It's when it comes to thinking about death that I actually like the image of the gate rather than that of the shepherd. I see a shepherd as one who protects, yes, but I don't particularly like to think of myself being herded around! In a traditional Christian interpretation, the good shepherd guards the sheep, guards the flock and protects them, he offers love, care, concern and shelter — but only for those who belong to him, only for those who belong to the flock. Any who stray from the fold are to be pitied, considered to be lost, in need of saving, rather than as intrepid explorers, filled with determination and intrigue for the bigger world. There are some very negative connotations to the idea of the Lord as shepherd, and I think we can see how perhaps in subtle ways they have permeated our thinking about what it means to be a Christian — condemnation for all those who fall outside the faith, or who move beyond it, condemnation for all those who do not conform to the expected patterns of behaviour and so on. And this makes death fearful. Have I been good enough? Has my loved one been accepted as part of the flock? We know that many of those who have died from Covid-19 were members of other world faiths, maybe some of those we know who have died were not committed Christians, but surely a shepherd who would discard those people from his flock would be a cruel shepherd indeed?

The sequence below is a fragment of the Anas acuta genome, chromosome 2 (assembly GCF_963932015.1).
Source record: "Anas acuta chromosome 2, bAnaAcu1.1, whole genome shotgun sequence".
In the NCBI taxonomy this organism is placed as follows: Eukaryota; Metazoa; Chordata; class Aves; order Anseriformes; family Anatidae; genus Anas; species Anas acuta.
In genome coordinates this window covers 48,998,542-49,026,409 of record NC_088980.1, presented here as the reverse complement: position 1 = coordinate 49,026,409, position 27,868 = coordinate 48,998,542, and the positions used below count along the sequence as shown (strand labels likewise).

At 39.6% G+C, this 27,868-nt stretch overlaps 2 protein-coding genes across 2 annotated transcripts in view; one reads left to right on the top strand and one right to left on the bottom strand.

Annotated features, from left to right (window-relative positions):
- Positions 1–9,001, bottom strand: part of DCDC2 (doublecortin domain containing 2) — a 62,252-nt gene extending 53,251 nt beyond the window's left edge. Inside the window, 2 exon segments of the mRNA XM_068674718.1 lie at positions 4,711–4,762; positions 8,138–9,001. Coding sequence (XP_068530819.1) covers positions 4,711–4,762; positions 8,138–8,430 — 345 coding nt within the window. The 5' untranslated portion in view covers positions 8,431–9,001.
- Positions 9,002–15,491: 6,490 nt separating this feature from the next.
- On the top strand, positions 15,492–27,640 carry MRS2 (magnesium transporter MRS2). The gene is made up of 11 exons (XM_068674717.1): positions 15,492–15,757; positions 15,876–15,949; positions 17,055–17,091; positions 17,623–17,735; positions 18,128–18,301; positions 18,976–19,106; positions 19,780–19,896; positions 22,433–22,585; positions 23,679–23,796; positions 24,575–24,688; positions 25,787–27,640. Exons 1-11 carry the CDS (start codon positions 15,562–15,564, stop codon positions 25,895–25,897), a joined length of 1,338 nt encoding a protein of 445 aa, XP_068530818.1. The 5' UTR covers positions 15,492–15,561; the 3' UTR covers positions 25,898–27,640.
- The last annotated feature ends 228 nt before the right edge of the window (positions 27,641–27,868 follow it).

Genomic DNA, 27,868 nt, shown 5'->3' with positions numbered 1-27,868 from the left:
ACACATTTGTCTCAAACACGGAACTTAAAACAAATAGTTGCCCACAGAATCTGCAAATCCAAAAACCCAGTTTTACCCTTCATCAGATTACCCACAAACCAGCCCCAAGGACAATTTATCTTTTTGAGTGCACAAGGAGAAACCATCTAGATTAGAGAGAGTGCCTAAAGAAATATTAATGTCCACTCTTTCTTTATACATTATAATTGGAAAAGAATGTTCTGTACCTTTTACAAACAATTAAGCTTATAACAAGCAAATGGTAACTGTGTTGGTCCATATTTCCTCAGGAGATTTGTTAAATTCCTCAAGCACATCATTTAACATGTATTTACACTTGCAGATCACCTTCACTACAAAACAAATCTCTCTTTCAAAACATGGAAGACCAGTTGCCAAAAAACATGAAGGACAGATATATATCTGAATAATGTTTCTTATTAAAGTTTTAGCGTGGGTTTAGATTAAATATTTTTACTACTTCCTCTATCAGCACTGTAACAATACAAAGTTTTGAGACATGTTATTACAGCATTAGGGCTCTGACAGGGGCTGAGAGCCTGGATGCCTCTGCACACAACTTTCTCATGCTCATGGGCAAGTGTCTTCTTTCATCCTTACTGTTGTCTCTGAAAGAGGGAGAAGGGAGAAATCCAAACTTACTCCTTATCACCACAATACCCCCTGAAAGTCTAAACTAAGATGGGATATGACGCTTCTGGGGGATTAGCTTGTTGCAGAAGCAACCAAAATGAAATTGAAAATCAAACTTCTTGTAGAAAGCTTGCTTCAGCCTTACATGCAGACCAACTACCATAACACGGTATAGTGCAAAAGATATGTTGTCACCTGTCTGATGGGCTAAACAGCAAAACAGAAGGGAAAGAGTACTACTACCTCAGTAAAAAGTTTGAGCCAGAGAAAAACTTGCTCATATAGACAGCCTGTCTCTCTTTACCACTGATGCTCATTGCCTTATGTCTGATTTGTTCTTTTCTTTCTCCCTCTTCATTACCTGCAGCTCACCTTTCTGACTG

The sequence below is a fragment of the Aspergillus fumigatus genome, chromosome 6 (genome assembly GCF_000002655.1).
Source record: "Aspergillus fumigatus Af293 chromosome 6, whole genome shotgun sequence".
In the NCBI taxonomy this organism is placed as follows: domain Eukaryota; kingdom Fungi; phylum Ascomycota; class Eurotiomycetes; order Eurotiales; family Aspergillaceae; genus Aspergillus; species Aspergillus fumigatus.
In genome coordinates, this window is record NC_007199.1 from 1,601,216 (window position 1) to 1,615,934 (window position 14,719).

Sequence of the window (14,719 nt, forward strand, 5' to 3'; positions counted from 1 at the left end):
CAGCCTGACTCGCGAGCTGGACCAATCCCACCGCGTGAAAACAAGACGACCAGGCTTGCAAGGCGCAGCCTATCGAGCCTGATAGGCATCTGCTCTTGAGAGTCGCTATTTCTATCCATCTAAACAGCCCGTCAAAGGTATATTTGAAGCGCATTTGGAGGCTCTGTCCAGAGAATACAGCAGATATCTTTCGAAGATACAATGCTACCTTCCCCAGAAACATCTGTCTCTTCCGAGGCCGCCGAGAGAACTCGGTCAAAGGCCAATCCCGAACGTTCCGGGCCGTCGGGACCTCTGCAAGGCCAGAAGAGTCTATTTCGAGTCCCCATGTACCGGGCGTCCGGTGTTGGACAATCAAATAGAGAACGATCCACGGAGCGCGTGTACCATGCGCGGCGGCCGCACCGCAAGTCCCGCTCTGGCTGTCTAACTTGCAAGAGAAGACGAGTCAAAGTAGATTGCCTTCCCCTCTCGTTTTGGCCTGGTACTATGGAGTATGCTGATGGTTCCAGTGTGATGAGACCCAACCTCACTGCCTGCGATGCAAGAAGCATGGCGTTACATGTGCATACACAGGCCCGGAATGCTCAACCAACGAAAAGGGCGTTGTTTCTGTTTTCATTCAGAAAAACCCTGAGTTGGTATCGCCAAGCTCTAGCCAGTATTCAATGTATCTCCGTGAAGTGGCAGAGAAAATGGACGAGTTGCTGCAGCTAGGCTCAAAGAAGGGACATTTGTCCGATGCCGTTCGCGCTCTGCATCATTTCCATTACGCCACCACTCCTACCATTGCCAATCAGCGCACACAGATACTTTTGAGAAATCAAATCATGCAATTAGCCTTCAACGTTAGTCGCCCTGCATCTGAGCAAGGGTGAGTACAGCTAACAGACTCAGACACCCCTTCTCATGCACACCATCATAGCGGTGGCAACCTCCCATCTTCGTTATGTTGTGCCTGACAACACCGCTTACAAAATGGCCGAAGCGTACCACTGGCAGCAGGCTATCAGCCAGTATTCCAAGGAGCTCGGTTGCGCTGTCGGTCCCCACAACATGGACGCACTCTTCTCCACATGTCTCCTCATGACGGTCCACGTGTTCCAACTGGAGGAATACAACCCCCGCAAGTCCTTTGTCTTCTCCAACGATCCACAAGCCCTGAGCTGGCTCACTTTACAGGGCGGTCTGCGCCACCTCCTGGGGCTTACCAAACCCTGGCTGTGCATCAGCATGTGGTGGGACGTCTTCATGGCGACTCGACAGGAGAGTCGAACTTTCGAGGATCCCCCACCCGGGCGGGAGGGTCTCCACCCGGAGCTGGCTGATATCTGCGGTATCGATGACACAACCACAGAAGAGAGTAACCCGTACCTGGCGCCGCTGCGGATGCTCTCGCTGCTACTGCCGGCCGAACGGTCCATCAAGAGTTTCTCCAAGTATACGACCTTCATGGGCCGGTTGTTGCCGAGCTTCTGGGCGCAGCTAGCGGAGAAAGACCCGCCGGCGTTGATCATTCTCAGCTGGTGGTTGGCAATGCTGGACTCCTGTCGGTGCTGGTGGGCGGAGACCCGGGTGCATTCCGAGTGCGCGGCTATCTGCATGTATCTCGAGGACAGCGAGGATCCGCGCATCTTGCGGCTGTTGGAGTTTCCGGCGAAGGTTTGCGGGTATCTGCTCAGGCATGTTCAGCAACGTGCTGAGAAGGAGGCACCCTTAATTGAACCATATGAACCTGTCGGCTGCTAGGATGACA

Of course the gate can be part of what keeps the flock locked in, but it is also what sets them free when the time comes; the gate is the key to freedom, and that is the part of the picture that we need to reclaim; the shepherd, who is himself the gate, who can allow anyone into the fold and who ultimately can set all the sheep free.
So, death itself is not to be feared. Life without a loved one, yes, that is fearful, awful, that takes time — often a very long time — to adjust to, to find a new way of existing; And if we do find ourselves in that place, it is often the community of faith which can be the thing which sustains and upholds us, helps us to survive.